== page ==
When You Get Really Close to a Movie Screen, Film Emulsion Looks like…
Boiling Sand
Dead Can Dance / Greta Scacchi / YouTube / Baz Luhrmann’s AUSTRALIA

Back in Austin, Texas, now with my last posting on Australia.

Final thoughts:

If you’re ever on a bus ride in the Australian bush, I’ve got the perfect soundtrack for you.  Load your mp3 player with tracks by Melbourne-based Dead Can Dance.  I loved them in the 1980s and 1990s, but hadn’t thought about them in quite a while.  But fate had put several of their tracks on my ‘pod a few months back.  When you’re looking out a bus window at sienna-toned hills and eucalyptus groves, seeing the occasional reptile or marsupial appearing from out of nowhere, this is the perfect mix to audio-enhance the experience.

I never felt very much one way or the other about Greta Scacchi when I saw her in Robert Altman’s THE PLAYER or Dusan Makaveyev’s THE COCA-COLA KID, but I loved her turn as Sandra Dee’s crusty old harridan of a mother in that awful Bobby Darin biopic that Kevin Spacey made a few years back.  So, when I read in the Qantas inflight magazine that she was appearing onstage in Sydney as Queen Elizabeth I in a new translation of Schiller’s MARY STUART, I booked a ticket first chance I got.  She was great.  The production was good.  And the theatre’s matchbook-sized bar, overlooking Sydney harbor, was the perfect accompaniment (along with the ferryride to the theatre:  gliding past the Opera House and under the Harbor Bridge) to a perfect evening.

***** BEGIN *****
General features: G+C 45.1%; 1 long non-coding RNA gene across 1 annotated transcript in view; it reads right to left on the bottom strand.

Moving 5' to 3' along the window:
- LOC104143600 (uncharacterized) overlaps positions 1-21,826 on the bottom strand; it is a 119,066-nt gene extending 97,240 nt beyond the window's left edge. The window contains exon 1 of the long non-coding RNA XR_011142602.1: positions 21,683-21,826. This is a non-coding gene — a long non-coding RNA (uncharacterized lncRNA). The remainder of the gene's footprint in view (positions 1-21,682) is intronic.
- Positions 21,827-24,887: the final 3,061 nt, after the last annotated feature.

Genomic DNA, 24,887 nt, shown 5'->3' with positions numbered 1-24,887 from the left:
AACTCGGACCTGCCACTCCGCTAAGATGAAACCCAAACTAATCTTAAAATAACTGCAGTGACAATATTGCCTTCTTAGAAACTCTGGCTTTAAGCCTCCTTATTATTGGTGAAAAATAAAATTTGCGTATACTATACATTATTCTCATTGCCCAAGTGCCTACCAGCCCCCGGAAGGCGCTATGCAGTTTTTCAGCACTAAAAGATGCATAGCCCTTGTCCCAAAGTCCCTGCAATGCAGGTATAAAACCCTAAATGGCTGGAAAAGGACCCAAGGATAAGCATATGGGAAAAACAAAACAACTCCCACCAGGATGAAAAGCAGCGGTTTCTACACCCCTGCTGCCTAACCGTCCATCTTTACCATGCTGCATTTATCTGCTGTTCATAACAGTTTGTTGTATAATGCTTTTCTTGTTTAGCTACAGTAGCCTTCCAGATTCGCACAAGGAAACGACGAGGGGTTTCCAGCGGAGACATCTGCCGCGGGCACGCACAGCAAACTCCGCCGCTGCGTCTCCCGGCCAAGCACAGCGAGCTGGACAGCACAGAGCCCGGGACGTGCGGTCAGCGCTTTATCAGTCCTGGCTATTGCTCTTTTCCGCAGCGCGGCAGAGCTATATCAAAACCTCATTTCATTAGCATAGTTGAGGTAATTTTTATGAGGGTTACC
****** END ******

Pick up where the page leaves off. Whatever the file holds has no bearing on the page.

In a previous post, I mentioned my search for some esoteric Australian cinema, especially the mysteriously elusive film WAKE IN FRIGHT (aka OUTBACK), which has a cult-like following.  [See the Wikipedia entry for the film HERE.]  The film is currently out of print, but
you can see it in eleven installments on YouTube. Here’s the FIRST LINK.

Very good filmmaking:  I loved how the opening was a long establishing shot where the camera panned 360 degrees showing the dusty void of the Outback.  Then progressively the shots and editing disorient the viewer, just as the main character is increasingly drawn into a state of confusion and desperation.  Also, Aussie actor Jack Thompson (currently on view in Baz Luhrmann’s AUSTRALIA) has a meaty role in the film.

And speaking of the Luhrmann flick:  I loved it.  As with all epics, it’s not a self-contained and conceptually tight work, but a pagan rite of ecstasy.  (It will be interesting to see if the best reviews outside of its native land will be in Roman Catholic — aka Pagan Catholocism — countries.)  And like all rites and rituals, it understands itself and discovers its purpose via (as Maya Deren wrote) the exercise of form.  And that’s precisely how this film unfolds.  Confirming this, it seems that many who initially resist the film do respond to it by the end.  And while QUANTUM OF SOLACE was periodically in the realms of delicious Postmodernism, Luhrmann again starts there and never leaves:  every shot has quotation marks around it, simultaneously cartoony and mythopoetic.

And — as I told a friend afterwards — I had the same reaction as I did to MOULIN ROUGE! … I didn’t know who I wanted to screw more: the leading man or the leading lady.

Doug/PoMoJoan

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